Bonfire of the Knuckleheads

In Chinatown, when the scrupulously noirish but secretly idealistic Jake Gittes asks Noah Cross, the megalomaniacal water czar, to explain his wicked pursuit of infinite wealth, he frames the question this way: “Why are you doing it? How much better can you eat? What could you buy that you can’t already afford?”

These are questions that come to mind when the subject of Goldman Sachs arises. Here is a Goldman answer to the second question: At Megu, the luxe sushi restaurant in Tribeca that is five minutes away by Porsche 911 from Goldman headquarters, dinner can easily exceed $200 a person. Goldman’s profits in the first quarter of this year came to $3.5 billion. That could buy 159 million servings of Megu’s yellowtail carpaccio. It’s a lot to eat, but appetites at Goldman are boundless and it is doubtful that self-awareness will curb them more than temporarily. It also seems doubtful that the Securities and Exchange Commission, which may investigate whether Goldman bet against its own clients in the subprime-mortgage meltdown, will staple Goldman’s stomach in more than a semipermanent fashion. And President Obama’s financial-reform package is a half measure, one that will allow punishment on the margins, but one that also accepts as ineluctable fact the idea that the system extolled, refined, and gamed by Goldman Sachs and the banks that have yearned to be Goldman, is the best system we can have. This is the system that produced the Goldman executive “Fabulous” Fabrice Tourre, who wrote the most emblematic e mail of the financial crisis:

More and more leverage in the system, The whole building is about to collapse anytime now . . . Only potential survivor, the fabulous Fab . . . standing in the middle of these complex, highly leveraged, exotic trades he created without necessarily understanding all of the implications of those monstruosities!!!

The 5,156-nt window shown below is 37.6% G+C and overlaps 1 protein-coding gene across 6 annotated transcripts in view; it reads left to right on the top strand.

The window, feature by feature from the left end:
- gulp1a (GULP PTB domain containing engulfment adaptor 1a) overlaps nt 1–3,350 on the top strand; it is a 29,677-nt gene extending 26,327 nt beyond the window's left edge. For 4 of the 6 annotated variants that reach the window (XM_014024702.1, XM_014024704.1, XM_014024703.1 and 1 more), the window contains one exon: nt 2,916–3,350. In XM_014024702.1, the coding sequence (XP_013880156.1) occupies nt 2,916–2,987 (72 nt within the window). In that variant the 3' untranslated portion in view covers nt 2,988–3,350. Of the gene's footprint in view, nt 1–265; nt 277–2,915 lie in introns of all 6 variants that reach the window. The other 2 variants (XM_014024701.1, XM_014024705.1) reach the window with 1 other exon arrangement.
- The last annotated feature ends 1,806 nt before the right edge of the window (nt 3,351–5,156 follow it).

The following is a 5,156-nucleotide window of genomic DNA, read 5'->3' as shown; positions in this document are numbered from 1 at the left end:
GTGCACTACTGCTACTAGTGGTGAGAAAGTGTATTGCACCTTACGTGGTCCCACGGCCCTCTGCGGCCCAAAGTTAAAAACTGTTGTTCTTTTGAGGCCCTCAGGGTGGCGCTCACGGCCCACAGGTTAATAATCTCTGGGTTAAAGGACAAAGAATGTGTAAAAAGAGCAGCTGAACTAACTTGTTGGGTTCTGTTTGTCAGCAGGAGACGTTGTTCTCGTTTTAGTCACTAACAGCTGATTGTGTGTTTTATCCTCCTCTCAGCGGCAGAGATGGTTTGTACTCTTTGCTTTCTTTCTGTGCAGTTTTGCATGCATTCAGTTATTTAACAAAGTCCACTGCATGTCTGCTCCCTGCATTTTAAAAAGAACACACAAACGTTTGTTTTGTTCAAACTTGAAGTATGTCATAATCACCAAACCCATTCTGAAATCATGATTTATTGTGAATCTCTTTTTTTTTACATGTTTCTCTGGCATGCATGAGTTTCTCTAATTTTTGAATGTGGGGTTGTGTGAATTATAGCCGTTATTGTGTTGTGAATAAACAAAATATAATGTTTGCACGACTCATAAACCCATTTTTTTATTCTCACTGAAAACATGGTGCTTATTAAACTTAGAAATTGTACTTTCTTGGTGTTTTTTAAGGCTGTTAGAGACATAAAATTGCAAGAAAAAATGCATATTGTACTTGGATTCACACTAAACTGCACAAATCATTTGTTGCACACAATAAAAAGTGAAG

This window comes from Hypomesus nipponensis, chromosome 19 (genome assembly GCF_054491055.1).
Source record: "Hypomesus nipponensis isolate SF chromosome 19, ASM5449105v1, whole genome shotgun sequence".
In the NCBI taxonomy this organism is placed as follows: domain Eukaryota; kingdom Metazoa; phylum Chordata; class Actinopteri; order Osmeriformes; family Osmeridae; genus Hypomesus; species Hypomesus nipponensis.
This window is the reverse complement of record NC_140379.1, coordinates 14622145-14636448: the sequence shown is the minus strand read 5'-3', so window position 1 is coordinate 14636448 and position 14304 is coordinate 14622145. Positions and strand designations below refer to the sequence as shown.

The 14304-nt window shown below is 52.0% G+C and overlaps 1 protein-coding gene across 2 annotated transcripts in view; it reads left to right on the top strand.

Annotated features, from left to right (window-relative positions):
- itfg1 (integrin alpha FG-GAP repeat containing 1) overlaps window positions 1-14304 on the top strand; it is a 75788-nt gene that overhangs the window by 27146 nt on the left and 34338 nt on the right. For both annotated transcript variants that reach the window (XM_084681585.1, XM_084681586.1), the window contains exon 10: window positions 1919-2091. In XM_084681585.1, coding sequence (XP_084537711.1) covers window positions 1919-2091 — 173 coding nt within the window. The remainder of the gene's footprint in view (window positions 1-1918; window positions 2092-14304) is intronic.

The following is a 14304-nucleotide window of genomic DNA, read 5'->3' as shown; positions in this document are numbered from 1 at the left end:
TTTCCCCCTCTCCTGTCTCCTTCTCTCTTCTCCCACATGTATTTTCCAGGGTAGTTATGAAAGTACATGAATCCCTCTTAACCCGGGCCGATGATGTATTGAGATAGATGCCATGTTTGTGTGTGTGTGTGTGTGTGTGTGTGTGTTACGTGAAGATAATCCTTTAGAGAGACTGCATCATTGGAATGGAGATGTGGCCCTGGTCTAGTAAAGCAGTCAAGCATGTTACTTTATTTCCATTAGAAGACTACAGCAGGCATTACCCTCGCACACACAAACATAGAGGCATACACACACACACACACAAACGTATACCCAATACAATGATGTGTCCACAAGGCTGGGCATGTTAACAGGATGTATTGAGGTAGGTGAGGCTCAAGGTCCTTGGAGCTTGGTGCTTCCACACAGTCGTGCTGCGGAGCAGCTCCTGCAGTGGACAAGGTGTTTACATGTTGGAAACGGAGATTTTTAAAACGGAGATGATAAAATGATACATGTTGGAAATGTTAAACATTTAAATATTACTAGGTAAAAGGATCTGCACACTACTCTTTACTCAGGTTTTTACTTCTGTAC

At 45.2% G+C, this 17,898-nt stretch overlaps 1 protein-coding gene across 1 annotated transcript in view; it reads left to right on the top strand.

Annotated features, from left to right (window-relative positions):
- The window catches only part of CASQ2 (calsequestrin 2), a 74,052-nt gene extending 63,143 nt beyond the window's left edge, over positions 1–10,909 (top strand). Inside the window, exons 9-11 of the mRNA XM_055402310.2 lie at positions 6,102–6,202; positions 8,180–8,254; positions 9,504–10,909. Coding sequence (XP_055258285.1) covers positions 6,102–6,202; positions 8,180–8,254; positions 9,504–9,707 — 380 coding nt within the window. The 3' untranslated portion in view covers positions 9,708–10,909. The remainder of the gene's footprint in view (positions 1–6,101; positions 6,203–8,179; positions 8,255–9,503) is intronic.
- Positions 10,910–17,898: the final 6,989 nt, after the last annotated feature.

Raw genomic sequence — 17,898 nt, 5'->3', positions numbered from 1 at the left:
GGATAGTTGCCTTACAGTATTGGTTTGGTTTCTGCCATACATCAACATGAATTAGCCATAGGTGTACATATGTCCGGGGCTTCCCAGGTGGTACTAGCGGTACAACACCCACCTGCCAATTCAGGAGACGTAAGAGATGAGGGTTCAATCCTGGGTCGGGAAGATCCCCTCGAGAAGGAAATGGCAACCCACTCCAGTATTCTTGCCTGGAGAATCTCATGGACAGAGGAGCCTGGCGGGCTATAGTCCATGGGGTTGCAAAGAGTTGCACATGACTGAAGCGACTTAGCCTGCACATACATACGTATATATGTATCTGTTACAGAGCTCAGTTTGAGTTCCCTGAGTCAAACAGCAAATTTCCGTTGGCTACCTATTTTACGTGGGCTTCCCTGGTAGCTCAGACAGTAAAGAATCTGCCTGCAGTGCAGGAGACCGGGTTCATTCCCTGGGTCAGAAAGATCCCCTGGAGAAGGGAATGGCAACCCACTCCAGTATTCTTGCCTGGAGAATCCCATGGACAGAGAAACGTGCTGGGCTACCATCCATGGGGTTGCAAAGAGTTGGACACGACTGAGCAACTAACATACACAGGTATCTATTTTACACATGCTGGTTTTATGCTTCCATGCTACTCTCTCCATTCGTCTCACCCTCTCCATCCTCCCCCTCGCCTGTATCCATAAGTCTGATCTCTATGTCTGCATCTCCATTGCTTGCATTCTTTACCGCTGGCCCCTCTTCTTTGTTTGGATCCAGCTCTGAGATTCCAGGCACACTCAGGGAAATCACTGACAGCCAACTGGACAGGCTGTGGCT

This is not to say that nothing has shifted in the way we understand Goldman. The firm once supplied the federal government with dollar-a-year men, the titans of finance who, as a favor to world capitalism, went to Washington. Now, though, after the disastrous appearance of Goldman CEO Lloyd Blankfein and various Goldman dwarves—including and especially the not-so-fabulous Tourre—before a Senate committee in late April, it seems likely that Goldman’s name on a résumé will be seen, at least temporarily, as a black mark. Not so long ago, the leaders of Goldman Sachs were seen as greedy but brilliant. Today, they are seen as greedy and quite possibly incompetent. Goldman will survive; Blankfein will stay rich, and the system that produced such “monstruosities” as Tourre will remain, in most ways, the same. But the story line has changed: Bonfire of the Vanities, meet Bonfire of the Knuckleheads.

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